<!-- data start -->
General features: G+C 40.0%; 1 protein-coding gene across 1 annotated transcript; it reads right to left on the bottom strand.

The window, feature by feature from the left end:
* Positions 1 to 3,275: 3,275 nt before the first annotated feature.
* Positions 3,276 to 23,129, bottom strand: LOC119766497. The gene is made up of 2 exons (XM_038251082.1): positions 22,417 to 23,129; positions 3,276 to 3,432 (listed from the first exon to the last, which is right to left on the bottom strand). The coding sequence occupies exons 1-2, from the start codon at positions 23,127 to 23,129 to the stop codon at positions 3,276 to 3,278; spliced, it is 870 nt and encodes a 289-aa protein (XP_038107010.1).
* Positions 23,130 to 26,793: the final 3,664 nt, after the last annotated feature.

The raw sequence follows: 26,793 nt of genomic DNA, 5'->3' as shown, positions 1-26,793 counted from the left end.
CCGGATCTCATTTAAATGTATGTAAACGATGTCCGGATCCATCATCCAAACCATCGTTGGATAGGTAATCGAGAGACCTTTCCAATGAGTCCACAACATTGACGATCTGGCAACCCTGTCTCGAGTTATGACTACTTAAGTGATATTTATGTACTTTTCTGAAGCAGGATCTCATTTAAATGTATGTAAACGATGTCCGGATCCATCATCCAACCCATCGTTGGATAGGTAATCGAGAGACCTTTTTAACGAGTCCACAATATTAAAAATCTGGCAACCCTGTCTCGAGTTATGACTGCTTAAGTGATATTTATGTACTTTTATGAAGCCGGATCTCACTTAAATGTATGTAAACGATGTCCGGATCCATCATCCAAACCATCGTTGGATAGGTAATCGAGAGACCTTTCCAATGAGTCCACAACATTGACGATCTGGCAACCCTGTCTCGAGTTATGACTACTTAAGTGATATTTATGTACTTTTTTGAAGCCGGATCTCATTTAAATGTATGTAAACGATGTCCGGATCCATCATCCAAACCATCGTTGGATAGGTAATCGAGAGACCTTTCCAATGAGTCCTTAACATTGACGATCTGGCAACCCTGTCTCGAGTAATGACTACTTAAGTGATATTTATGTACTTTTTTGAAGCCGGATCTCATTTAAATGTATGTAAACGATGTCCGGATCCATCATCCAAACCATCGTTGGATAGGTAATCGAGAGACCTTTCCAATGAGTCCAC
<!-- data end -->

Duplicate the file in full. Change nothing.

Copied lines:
General features: G+C 40.0%; 1 protein-coding gene across 1 annotated transcript; it reads right to left on the bottom strand.

The window, feature by feature from the left end:
* Positions 1 to 3,275: 3,275 nt before the first annotated feature.
* Positions 3,276 to 23,129, bottom strand: LOC119766497. The gene is made up of 2 exons (XM_038251082.1): positions 22,417 to 23,129; positions 3,276 to 3,432 (listed from the first exon to the last, which is right to left on the bottom strand). The coding sequence occupies exons 1-2, from the start codon at positions 23,127 to 23,129 to the stop codon at positions 3,276 to 3,278; spliced, it is 870 nt and encodes a 289-aa protein (XP_038107010.1).
* Positions 23,130 to 26,793: the final 3,664 nt, after the last annotated feature.

The raw sequence follows: 26,793 nt of genomic DNA, 5'->3' as shown, positions 1-26,793 counted from the left end.
CCGGATCTCATTTAAATGTATGTAAACGATGTCCGGATCCATCATCCAAACCATCGTTGGATAGGTAATCGAGAGACCTTTCCAATGAGTCCACAACATTGACGATCTGGCAACCCTGTCTCGAGTTATGACTACTTAAGTGATATTTATGTACTTTTCTGAAGCAGGATCTCATTTAAATGTATGTAAACGATGTCCGGATCCATCATCCAACCCATCGTTGGATAGGTAATCGAGAGACCTTTTTAACGAGTCCACAATATTAAAAATCTGGCAACCCTGTCTCGAGTTATGACTGCTTAAGTGATATTTATGTACTTTTATGAAGCCGGATCTCACTTAAATGTATGTAAACGATGTCCGGATCCATCATCCAAACCATCGTTGGATAGGTAATCGAGAGACCTTTCCAATGAGTCCACAACATTGACGATCTGGCAACCCTGTCTCGAGTTATGACTACTTAAGTGATATTTATGTACTTTTTTGAAGCCGGATCTCATTTAAATGTATGTAAACGATGTCCGGATCCATCATCCAAACCATCGTTGGATAGGTAATCGAGAGACCTTTCCAATGAGTCCTTAACATTGACGATCTGGCAACCCTGTCTCGAGTAATGACTACTTAAGTGATATTTATGTACTTTTTTGAAGCCGGATCTCATTTAAATGTATGTAAACGATGTCCGGATCCATCATCCAAACCATCGTTGGATAGGTAATCGAGAGACCTTTCCAATGAGTCCAC